Predictably, the calls for empathy for “the other side” have already begun. This tweet from Ian Bremmer is one example:
Now is the time for every Biden supporter to reach out to one person who voted for Trump.— ian bremmer (@ianbremmer) November 7, 2020
Empathize with them.
Tell them you know how they feel (you do, from 2016).
Come up with one issue you can agree on.
While I understand the sentiment, I find these demands for empathy to be premature. The speed with which these demands have come (and the people they tend to come from) tell me that they do not know anyone who has been hurt by the effects of Trump’s policies–much less have been hurt themselves.
One of my former co-workers had his wife prevented from joining him here because of the Muslim ban. He and I were working on a contract at the U.S. Customs and Immigration Service at the time. Another co-worker from that time was married to someone from one of the banned countries. Imagine trying to explain to your child what the president said about the place you come from, and your faith.
For years I have listened to Trump and his supporters attack birthright citizenship–the very thing that makes me an American. I’ve seen his administration make it harder to become a citizen legally and try to strip citizenship from naturalized citizens like my parents. I have quite a few friends from the places Trump called “shithole countries”. I’ve stressed out along with my staff and friends at work about whether or not their visas would be renewed as they navigated a process made deliberately harder by the Trump administration.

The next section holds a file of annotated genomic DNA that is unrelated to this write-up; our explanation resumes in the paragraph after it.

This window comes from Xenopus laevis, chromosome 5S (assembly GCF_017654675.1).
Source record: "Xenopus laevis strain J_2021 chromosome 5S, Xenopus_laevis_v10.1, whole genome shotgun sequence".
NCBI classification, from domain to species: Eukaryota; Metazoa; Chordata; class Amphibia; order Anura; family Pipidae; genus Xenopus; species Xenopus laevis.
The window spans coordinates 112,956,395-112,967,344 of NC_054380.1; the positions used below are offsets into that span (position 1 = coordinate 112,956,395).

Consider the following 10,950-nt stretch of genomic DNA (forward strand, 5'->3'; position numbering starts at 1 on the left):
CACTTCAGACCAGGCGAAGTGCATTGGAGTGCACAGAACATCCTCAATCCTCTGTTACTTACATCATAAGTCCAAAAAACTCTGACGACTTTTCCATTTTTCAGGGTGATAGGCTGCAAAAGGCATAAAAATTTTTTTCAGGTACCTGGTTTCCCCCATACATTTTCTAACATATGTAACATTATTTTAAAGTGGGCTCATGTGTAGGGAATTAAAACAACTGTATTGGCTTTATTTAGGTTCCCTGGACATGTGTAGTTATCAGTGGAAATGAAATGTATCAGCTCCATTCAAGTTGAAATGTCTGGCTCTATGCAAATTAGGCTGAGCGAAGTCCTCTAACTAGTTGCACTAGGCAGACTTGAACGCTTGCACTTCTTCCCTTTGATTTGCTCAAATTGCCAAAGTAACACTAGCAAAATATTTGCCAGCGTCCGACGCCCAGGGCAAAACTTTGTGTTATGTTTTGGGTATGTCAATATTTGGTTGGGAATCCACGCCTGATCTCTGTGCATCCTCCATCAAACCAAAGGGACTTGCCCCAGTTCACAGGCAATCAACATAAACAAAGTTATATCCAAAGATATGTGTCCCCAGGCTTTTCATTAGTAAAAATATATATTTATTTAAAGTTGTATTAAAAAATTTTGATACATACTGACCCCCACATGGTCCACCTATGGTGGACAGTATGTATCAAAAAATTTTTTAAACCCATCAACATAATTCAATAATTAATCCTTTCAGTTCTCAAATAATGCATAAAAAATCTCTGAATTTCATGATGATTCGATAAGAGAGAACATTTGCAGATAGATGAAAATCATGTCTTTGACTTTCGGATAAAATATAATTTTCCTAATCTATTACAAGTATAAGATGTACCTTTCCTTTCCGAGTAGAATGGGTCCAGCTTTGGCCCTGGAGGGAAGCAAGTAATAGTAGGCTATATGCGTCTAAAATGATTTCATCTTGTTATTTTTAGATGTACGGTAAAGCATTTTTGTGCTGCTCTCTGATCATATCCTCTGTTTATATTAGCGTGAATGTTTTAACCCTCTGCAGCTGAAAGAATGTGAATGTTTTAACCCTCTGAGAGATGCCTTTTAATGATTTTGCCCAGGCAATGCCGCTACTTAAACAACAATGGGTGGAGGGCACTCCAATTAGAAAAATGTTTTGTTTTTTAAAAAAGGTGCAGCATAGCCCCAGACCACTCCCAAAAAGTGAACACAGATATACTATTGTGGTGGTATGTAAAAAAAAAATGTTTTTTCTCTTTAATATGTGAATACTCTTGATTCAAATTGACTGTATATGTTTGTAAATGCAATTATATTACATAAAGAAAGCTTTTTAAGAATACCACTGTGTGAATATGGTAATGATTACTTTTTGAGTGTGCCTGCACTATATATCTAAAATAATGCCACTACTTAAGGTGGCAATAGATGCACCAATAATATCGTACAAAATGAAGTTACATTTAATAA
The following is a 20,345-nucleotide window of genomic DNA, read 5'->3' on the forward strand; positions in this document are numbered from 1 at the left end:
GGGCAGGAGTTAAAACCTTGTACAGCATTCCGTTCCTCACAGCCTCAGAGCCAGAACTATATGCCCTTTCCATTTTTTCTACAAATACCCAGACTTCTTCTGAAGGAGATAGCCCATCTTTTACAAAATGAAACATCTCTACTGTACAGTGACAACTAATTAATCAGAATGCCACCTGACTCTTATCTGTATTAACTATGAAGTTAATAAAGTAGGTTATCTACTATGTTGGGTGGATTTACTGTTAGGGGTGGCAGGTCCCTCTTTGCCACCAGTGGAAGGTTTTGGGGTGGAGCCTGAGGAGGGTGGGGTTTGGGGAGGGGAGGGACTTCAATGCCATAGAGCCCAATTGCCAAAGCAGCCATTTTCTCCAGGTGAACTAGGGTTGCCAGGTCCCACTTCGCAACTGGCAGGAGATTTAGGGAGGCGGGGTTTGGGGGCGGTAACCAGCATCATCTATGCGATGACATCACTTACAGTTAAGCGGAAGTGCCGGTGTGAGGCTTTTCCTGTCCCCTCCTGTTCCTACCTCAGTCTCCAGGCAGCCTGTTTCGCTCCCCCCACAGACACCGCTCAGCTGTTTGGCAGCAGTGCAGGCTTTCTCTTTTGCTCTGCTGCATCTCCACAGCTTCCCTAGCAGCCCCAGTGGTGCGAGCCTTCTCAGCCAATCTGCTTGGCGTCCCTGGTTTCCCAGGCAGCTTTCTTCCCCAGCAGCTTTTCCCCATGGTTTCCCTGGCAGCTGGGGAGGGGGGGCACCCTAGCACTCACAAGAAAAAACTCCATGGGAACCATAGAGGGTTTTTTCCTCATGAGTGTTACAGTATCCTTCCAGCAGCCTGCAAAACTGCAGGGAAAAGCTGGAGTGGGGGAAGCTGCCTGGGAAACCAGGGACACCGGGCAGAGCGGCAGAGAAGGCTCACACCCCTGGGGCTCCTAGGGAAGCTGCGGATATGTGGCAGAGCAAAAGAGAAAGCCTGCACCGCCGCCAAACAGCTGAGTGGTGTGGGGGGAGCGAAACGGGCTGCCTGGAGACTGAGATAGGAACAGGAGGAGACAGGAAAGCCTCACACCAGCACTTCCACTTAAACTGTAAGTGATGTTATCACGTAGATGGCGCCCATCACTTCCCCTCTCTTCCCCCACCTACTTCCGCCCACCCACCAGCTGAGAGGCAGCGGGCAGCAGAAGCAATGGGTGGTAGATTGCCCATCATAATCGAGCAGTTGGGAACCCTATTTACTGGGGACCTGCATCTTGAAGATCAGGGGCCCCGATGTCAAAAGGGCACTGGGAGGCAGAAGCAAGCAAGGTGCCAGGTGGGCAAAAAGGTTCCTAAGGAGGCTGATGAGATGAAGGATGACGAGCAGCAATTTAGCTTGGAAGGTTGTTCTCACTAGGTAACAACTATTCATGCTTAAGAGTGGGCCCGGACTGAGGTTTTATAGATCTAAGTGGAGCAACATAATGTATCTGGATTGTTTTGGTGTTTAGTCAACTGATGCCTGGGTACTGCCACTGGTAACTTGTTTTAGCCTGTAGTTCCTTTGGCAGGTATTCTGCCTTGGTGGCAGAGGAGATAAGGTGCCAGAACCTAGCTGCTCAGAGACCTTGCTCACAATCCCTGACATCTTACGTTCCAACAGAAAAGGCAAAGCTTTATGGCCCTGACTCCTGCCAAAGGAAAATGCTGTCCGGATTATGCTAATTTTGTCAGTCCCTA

The people who voted for Trump–twice in some cases–meant for us to endure another 4 years of these assaults on citizenship, faith, and dignity. Even as I write this, some of his supporters are amplifying Trump’s baseless charges of voter fraud. To ask those who opposed Trump to show empathy to his supporters now shows a real lack of understanding for the profound harm Trump’s presidency has inflicted on marginalized people (and likely will still inflict because his presidency doesn’t officially end until Inauguration Day in January 2021).
Sympathy may be possible later, perhaps even empathy–even though his supporters certainly displayed none who disagreed with them in 2016–because those of us who at least attempt to take our Christianity seriously believe Matthew 5:44 to be a command, not a suggestion. But it will not be on anyone else’s timetable.